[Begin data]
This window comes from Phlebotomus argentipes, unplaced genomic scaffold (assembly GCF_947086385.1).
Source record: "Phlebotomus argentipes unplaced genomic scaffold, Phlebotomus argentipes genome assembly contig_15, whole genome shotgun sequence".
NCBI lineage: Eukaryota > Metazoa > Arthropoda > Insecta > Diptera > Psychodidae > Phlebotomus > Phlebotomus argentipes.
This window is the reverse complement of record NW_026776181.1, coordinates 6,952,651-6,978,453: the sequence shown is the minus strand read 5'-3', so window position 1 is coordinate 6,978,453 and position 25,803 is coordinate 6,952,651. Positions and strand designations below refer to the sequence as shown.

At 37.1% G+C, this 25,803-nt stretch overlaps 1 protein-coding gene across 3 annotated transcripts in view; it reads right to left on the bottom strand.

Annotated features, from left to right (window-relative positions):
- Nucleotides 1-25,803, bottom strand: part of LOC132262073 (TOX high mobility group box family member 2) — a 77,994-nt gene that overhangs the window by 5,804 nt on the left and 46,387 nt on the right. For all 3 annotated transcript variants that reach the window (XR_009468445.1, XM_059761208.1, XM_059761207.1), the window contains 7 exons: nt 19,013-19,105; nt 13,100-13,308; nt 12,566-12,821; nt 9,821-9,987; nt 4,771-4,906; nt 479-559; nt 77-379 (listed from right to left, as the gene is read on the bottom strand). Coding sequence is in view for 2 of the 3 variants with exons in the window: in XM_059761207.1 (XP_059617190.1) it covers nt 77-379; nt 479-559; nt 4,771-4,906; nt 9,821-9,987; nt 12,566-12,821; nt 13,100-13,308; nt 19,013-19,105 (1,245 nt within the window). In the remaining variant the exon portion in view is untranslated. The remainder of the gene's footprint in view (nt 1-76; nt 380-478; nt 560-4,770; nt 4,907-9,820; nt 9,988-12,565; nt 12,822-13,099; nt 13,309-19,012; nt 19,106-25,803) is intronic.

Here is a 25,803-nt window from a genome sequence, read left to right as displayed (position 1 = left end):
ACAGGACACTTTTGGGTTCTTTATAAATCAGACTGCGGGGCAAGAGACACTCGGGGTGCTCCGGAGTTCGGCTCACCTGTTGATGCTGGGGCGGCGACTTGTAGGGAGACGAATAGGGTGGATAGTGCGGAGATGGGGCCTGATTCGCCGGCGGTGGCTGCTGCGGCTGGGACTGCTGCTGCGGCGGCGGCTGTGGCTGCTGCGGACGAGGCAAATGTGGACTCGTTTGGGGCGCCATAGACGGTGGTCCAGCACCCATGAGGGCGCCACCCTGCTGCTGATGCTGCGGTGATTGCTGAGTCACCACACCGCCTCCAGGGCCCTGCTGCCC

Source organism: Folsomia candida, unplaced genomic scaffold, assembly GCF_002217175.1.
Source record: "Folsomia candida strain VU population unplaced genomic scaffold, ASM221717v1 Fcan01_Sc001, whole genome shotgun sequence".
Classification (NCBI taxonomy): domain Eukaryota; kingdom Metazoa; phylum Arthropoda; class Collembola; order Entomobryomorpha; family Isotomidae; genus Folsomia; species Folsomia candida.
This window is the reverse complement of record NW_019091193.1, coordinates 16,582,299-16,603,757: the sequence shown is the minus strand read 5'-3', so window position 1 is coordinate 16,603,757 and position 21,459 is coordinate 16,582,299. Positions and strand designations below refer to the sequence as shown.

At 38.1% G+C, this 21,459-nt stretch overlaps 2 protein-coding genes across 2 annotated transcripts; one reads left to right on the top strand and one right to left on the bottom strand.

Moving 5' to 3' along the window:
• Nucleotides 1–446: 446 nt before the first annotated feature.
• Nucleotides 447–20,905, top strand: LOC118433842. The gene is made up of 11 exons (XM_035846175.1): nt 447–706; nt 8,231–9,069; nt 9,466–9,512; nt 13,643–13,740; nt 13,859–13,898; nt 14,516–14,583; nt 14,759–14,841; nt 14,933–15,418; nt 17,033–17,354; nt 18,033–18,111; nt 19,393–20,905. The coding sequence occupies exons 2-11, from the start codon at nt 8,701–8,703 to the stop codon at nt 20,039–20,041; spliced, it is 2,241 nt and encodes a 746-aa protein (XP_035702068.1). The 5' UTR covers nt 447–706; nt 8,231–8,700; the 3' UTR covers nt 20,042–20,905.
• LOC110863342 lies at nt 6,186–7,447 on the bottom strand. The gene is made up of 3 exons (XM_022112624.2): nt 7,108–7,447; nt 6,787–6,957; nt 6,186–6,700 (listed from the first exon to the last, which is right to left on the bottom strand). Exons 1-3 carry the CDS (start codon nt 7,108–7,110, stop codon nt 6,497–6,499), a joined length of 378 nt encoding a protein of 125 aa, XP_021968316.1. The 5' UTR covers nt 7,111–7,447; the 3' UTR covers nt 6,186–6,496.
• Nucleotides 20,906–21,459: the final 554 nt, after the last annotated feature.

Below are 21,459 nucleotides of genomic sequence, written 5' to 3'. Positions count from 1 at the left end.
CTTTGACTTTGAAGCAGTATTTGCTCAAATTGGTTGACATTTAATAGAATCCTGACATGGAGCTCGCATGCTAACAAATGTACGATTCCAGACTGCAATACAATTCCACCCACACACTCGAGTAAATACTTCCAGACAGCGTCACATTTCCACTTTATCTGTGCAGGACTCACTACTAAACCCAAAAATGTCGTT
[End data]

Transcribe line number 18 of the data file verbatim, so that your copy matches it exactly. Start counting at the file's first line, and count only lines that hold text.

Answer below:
• LOC110863342 lies at nt 6,186–7,447 on the bottom strand. The gene is made up of 3 exons (XM_022112624.2): nt 7,108–7,447; nt 6,787–6,957; nt 6,186–6,700 (listed from the first exon to the last, which is right to left on the bottom strand). Exons 1-3 carry the CDS (start codon nt 7,108–7,110, stop codon nt 6,497–6,499), a joined length of 378 nt encoding a protein of 125 aa, XP_021968316.1. The 5' UTR covers nt 7,111–7,447; the 3' UTR covers nt 6,186–6,496.